“Those who cannot remember the past, are condemned to repeat it.”
— George Santayana
A few years ago, before my maternal grandmother was overwhelmed by her long, slow slide into forgetfulness, I had the idea of taping our conversations. I would visit her nearly every weekend at her home in Islamabad. We would settle down with a hot cup of tea and then I would ask her questions, usually about her childhood and her life as a young adult in Amritsar.
It was in the course of one such conversation that, nudged perhaps by the memory of a number of my Indian friends at college, I asked my grandmother if she had any Hindu friends as a child. “Of course I did,” she said. “I used to go to school with them. They would come to our house and we would go to theirs.” Encouraged by such a positive response, I pressed on, “So, if Hindus and Muslims got along quite so well with each other, what was the point of Partition?”
It was then that she explained, “Well, they only really came into our courtyards, you see, and that is how far inside their houses we were allowed to go.” As she paused, I found myself wondering about the significance of the courtyard. Almost as if on cue, she continued, “Their parents did not allow them to eat or drink at our houses, you see. Not even a glass of water. Perhaps, they thought us unclean.” Determined to be fair, I asked, “And is that what you thought of them too?” “Perhaps we did,” she said, and lapsed into silence.
The story stayed with me long after our recording sessions came to an end. However, it was not because I believed that every Muslim living in pre-Partition India would have had a similar experience with Hindu friends. In fact, I was sure that for every story of Hindu prejudice towards Muslims, there would be one of Muslim prejudice towards Hindus. I was also convinced there would be an equal number of stories in which both rose above their different religious affiliations to come together purely on the basis of humanity. For me, the point of the story was somewhat different: that, despite the seeming similarities between them, a large number of Hindus and Muslims remained aliens for each other. It seemed to me that even though they had occupied the same political space for generations, Hindus and Muslims had essentially remained locked in separate and distinct cultural and personal spaces. It seemed that this deep-seated spatial division needed only a trigger for it to erupt into violence, which, if it had not been provided by the waning power of the British empire, would have come through another source.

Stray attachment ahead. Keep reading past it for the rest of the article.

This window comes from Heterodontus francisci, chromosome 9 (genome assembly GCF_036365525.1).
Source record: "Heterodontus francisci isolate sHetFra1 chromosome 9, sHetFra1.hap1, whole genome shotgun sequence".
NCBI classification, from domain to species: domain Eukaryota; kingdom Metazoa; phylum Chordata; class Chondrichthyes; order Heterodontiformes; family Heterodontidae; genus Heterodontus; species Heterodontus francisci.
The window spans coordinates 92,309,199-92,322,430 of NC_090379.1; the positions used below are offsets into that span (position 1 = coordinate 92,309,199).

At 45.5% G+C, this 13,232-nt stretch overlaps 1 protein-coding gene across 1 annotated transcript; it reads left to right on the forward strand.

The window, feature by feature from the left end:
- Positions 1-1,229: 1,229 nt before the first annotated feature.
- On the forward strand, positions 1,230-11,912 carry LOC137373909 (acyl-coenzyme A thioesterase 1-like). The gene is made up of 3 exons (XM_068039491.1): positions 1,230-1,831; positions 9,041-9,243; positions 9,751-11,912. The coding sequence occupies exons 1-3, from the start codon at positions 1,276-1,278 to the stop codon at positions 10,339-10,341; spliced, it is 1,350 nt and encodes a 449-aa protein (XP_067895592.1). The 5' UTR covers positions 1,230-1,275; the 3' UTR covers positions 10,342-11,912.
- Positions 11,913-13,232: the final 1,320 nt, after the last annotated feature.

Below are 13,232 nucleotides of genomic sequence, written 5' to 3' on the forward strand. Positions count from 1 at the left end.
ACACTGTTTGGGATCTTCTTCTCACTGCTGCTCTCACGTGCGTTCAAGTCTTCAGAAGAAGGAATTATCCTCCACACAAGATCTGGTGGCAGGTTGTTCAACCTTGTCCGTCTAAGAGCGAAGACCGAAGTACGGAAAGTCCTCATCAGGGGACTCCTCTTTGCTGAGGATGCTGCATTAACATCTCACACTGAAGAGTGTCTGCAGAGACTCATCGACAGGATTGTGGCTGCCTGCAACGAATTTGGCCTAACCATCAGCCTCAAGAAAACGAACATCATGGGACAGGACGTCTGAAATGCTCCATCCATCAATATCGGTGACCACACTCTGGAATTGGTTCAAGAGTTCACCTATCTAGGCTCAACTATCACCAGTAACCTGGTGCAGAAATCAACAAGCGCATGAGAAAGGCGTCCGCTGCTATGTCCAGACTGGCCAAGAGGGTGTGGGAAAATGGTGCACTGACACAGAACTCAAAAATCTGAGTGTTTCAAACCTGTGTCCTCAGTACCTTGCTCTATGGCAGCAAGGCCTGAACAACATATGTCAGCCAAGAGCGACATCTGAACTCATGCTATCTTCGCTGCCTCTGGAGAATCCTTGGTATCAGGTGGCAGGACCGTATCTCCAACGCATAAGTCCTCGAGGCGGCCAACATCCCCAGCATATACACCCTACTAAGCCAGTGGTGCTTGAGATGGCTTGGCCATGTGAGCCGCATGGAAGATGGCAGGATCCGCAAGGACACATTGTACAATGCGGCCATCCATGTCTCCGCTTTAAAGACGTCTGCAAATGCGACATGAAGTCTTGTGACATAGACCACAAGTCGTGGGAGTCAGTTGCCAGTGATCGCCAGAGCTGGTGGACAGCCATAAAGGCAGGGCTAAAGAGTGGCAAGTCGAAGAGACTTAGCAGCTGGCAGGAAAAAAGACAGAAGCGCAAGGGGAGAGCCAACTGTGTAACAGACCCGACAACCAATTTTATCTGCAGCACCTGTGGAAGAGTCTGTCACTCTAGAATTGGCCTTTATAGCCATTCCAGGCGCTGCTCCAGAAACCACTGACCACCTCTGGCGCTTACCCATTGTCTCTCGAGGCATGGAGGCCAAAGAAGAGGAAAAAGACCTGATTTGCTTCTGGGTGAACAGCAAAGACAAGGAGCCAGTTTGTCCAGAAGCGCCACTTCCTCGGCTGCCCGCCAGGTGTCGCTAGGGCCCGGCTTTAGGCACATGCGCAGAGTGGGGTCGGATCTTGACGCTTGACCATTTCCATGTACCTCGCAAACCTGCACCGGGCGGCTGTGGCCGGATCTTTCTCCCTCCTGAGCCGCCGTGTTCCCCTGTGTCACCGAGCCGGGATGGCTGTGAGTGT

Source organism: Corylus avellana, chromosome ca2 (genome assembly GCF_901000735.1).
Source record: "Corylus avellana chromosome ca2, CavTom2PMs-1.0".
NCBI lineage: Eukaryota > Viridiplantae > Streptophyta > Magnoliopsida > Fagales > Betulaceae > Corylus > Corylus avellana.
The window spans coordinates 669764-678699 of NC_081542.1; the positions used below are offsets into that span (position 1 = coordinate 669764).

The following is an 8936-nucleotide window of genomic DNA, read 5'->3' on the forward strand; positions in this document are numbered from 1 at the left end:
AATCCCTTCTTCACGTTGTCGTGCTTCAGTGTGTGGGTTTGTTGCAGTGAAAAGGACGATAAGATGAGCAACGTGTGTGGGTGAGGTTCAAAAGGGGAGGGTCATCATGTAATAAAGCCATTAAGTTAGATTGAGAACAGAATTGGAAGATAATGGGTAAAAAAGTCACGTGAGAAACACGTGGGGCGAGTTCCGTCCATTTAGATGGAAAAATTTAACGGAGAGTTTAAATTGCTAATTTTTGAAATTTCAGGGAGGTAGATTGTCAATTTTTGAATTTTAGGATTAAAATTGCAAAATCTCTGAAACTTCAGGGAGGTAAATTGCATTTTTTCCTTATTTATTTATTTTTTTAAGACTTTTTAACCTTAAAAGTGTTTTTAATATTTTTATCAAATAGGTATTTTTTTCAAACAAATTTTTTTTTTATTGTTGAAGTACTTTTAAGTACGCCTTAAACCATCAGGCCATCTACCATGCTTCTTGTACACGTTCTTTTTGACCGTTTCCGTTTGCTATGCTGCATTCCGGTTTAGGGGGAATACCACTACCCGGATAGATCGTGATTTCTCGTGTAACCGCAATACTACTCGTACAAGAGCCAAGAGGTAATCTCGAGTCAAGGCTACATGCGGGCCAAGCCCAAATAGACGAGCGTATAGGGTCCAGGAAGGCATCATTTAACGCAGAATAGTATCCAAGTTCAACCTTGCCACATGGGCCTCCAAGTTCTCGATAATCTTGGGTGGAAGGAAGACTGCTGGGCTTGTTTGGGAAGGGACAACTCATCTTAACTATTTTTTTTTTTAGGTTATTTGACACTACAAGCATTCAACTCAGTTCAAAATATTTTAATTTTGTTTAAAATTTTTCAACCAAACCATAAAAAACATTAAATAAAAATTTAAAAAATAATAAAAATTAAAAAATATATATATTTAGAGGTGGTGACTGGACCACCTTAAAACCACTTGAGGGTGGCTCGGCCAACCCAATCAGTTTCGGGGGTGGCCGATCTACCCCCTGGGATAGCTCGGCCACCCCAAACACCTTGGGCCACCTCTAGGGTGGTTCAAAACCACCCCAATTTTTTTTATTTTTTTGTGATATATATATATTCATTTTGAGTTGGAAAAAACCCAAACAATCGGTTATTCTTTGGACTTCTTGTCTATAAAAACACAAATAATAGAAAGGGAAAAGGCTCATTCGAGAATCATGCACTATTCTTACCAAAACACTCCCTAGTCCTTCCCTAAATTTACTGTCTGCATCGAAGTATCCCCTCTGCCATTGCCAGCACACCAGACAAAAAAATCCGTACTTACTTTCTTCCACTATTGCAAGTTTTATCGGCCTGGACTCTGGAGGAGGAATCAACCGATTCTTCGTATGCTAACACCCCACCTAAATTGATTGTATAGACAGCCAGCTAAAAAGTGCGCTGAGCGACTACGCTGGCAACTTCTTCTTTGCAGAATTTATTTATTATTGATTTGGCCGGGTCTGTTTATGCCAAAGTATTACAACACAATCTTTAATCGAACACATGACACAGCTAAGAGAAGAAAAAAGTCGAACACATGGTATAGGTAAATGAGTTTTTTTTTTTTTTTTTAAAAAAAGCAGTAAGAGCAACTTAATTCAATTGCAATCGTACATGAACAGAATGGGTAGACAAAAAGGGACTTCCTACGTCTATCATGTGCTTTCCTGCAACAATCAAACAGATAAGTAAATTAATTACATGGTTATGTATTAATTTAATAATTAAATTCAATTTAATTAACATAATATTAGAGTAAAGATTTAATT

You may argue, however, that nearly 70 years on, the situation has surely changed, so why bring this up now? I suggest two reasons for doing so: firstly, so that we may remember that Partition was not merely a political solution but that the majority of Hindus and Muslims willingly parted from each other because they believed that they were too inherently different to integrate; also, an important reason why the situation seems different today is because we actually have a separate country, and to bear these thoughts in mind when we interact with our friends across the border, so that we may strike a balance between engagement and assimilation.
Secondly, and more importantly, I bring up this story so that we may make all efforts at individual levels to identify as Pakistanis rather than as persons of a specific ethnicity or religion. For each time we isolate different ethnic or religious groups from others within Pakistan, so that they no longer interact with one another at a cultural or social level, we sow the seeds of alienation and separatism, which unless actively checked can lead to our disintegration into parts so small that ultimately, each individual may need his or her own country.
Published in The Express Tribune, August 14th, 2014.
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